Columbus Dispatch: Stephen Markovich: fighter pilot, doctor and now CEO of OhioHealth

By Megan Henry

Sitting behind Stephen Markovich’s desk are models of an A-7D and an F-16C, two aircrafts he flew in the Air Force and Ohio Air National Guard.

Before assuming the role as OhioHealth’s new president and CEO, Markovich spent part of his career taking to the skies as a military leader.

“I had two career goals as a young man: I wanted to be a doctor and I wanted to be a fighter pilot,” Markovich said recently while sitting in his office at the new OhioHealth David P. Blom Administrative Campus near Clintonville, which is named after Markovich’s predecessor who stepped down at the end of June.

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Markovich, 60, who took over as OhioHealth’s top leader on July 1, has well-surpassed both those goals and says he’s now focused on bettering one of central Ohio’s major hospital systems.

“We need care to be simpler, we need care to be very accessible for everyone that needs care, and we’ve got to figure out how to make it affordable,” he said. “We’ve been here for more than 100 years. It’s my job to make sure we’re here for another 100 years.”

He said OhioHealth needs to be more digitally focused and to enhance health care in all of the communities that the hospital system serves — not just Columbus.

“Do we need to do more and more novel communication techniques like telemedicine? Absolutely,” Markovich said. “Do we need to make sure that we can get specialty services to more remote parts of the state? Absolutely.”

OhioHealth has 12 hospitals with 2,400 beds in 47 counties across the state and employs about 30,000 physicians and other employees.

In fiscal year 2019, OhioHealth had 3,207,000 emergency department visits and 173,000 admissions. And in fiscal year 2018, the hospital system had operating revenues of $4 billion.

“Growth is an imperative for us,” Markovich said. “First and foremost, we are focused on good quality, a great patient experience and trying to figure out how to do this in a way that is simpler for everyone and more affordable.”

He said OhioHealth will continue to invest in its hospitals and clinics across the state.

“We believe very strongly that care should be delivered as close to your home as possible,” Markovich said.

With his military background, Markovich brings a unique perspective as OhioHealth’s new leader as he oversees the hospital system, said John Palmer, an Ohio Hospital Association spokesman.

“What he has achieved so far in his career will be beneficial to the organization,” Palmer said.

Markovich’s passion for airplanes and a desire to serve fueled his military career before retiring in October as the commander of Ohio’s Air National Guard. He plans to use the skills he learned in the military in his new role leading OhioHealth.

“I think both roles are very similar in that they are both very mission focused,” Markovich said. “It’s both about being very clear about what it is you are trying to accomplish and everybody that is participating is doing it out of a sense of service.”

Health care is in Markovich’s blood, he said. His mom was a nurse, his sister is a chief nurse and his grandma was a nurse.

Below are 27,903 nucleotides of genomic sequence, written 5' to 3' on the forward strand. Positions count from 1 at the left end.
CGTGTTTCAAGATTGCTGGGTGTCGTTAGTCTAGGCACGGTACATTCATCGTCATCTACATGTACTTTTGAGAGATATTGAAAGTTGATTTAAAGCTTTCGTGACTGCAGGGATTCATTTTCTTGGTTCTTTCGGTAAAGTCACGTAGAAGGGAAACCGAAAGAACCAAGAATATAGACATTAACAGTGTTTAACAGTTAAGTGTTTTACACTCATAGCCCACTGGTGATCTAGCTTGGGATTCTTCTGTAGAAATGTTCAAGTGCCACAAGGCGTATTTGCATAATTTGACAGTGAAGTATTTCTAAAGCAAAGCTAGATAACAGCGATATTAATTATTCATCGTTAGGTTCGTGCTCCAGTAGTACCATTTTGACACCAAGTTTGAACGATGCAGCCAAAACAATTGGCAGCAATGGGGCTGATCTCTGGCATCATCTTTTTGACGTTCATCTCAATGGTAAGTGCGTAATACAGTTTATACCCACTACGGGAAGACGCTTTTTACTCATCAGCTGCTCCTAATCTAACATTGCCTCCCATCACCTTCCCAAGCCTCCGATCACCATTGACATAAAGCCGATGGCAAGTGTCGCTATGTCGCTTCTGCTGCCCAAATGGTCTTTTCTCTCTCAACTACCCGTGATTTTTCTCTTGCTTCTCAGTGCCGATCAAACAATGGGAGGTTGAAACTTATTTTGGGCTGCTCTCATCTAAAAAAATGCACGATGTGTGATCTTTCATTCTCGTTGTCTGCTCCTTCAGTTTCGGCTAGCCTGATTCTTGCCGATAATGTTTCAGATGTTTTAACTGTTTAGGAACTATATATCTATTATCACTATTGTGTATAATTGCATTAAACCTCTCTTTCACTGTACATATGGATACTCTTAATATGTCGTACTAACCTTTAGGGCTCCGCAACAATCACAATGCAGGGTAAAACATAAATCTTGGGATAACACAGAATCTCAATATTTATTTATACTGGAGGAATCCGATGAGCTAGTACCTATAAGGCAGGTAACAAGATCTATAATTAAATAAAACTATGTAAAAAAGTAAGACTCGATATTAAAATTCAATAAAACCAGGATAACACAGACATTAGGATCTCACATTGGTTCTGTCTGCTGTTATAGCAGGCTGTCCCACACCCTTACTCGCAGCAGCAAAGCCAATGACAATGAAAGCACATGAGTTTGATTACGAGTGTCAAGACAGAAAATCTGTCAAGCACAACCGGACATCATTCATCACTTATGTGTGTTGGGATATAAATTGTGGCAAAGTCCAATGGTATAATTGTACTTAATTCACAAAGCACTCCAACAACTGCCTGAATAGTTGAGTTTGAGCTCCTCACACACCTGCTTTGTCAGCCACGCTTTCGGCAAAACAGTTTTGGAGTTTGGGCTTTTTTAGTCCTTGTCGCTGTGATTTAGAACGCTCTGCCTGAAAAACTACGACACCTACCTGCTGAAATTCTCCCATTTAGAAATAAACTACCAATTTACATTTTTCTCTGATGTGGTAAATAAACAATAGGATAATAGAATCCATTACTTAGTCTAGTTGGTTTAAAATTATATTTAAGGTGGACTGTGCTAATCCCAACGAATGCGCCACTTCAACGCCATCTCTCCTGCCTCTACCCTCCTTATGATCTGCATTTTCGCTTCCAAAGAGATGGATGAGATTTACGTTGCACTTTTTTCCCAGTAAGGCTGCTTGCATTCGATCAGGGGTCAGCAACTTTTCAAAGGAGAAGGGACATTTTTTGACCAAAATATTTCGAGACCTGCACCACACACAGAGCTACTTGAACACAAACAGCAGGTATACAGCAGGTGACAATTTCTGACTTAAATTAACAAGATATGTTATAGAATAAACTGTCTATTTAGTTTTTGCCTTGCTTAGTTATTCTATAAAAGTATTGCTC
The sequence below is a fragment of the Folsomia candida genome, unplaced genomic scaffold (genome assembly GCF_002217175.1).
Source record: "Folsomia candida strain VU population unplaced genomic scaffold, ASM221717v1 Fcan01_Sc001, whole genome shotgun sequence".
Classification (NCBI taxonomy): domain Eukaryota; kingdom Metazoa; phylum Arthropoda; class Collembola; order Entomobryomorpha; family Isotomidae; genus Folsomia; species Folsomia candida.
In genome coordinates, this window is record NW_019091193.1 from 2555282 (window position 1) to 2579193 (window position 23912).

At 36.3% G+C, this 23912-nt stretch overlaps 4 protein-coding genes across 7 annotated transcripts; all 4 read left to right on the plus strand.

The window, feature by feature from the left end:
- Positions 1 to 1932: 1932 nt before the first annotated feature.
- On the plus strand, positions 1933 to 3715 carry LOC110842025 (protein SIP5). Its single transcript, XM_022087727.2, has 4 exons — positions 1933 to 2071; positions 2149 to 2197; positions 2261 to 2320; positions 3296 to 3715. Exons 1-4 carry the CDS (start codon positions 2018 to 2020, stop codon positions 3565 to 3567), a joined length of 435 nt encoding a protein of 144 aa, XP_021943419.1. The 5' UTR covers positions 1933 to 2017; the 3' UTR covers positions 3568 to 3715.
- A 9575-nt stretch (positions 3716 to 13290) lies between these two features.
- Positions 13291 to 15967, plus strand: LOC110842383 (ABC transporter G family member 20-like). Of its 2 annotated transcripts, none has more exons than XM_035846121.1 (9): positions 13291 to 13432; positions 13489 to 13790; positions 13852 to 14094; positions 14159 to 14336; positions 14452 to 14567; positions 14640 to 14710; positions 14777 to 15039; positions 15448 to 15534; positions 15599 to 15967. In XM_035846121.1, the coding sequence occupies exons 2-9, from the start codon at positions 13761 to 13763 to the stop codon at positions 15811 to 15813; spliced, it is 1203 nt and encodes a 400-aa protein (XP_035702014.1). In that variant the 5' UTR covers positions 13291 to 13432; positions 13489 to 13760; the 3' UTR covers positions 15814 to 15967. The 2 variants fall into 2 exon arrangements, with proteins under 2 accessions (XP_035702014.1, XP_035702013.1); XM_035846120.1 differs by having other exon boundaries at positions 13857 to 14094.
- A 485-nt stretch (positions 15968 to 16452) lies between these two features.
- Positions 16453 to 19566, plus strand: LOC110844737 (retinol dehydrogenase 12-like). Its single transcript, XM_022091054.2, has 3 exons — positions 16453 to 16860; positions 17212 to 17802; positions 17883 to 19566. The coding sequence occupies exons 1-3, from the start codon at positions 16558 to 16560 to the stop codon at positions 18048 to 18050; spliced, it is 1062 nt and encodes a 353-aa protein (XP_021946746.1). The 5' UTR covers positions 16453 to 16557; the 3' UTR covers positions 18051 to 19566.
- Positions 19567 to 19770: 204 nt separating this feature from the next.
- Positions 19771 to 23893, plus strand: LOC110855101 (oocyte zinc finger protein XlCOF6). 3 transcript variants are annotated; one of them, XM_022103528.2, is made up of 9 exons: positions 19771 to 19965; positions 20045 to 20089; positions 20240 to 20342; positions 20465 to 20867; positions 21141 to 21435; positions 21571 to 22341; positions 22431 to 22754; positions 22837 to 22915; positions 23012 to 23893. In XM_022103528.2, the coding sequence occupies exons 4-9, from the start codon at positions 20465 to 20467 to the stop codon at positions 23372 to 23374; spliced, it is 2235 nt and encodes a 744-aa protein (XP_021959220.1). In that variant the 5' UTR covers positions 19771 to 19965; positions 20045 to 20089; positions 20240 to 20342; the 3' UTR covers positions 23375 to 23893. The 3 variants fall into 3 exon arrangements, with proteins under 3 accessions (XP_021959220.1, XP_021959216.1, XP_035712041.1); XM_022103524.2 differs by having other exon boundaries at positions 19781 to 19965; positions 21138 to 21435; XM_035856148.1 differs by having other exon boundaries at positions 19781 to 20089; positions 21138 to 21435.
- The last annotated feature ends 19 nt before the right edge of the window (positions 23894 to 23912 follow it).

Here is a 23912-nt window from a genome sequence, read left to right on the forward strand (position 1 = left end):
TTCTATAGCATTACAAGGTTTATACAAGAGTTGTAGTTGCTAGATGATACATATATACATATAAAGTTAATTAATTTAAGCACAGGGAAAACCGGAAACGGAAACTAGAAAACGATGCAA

“The idea of health care was in my family for a long time,” he said. “I love science and I love people. I thought it would be a very, very rewarding and fulfilling career.”

He admits, however, that having an administration job wasn’t always in the cards.

“Sometimes when you’re called, you need to step up and that’s what happened,” he said.

Markovich isn’t the only new CEO of a central Ohio hospital system. Tim Robinson assumed the role of CEO of Nationwide Children’s Hospital also on July 1, and Mount Carmel Health System named interim CEO Michael Englehart to replace President and CEO Ed Lamb, who will step down July 25 following an investigation into Dr. William Husel, a former intensive-care physician who is accused of ordering excessive and potentially fatal doses of painkillers for 35 patients.

Born and raised in Detroit, Markovich has a degree in engineering from the University of Michigan, a master’s degree in business administration from Wright State University in Dayton, and a medical degree from Ohio State University. He did his residency at OhioHealth Riverside Methodist Hospital in family medicine and hasn’t looked back.

He was the president of Riverside Methodist from 2010 to 2014 and before that held various leadership positions at the hospital, including chief operating officer, vice president of clinical services, associate medical director, and associate and assistant director of the Family Practice Residency program. The Dublin resident also has practiced as a family and emergency physician at Riverside Methodist and worked as a clinical assistant professor in the Department of Family Medicine at Ohio State University.

His most recent position at OhioHealth was executive vice president for a year. Before that, he was senior vice president for acute care operations from 2017 to 2018, where he oversaw OhioHealth’s central and regional hospital operations, home care, nursing and inpatient case management, among other things.

Markovich succeeds David Blom, who was the CEO of OhioHealth for 17 years and oversaw OhioHealth as it nearly doubled its facilities, doubled its staff size, tripled its operating revenue and quintupled its charity-care budget.

Markovich understands the major issues surrounding health care in central Ohio, particularly infant mortality, opiates and behavioral health, said Jeff Klingler, president and CEO of the Central Ohio Hospital Council.

“He’s been in the community for a long time, so these issues are not new to him,” Klingler said.

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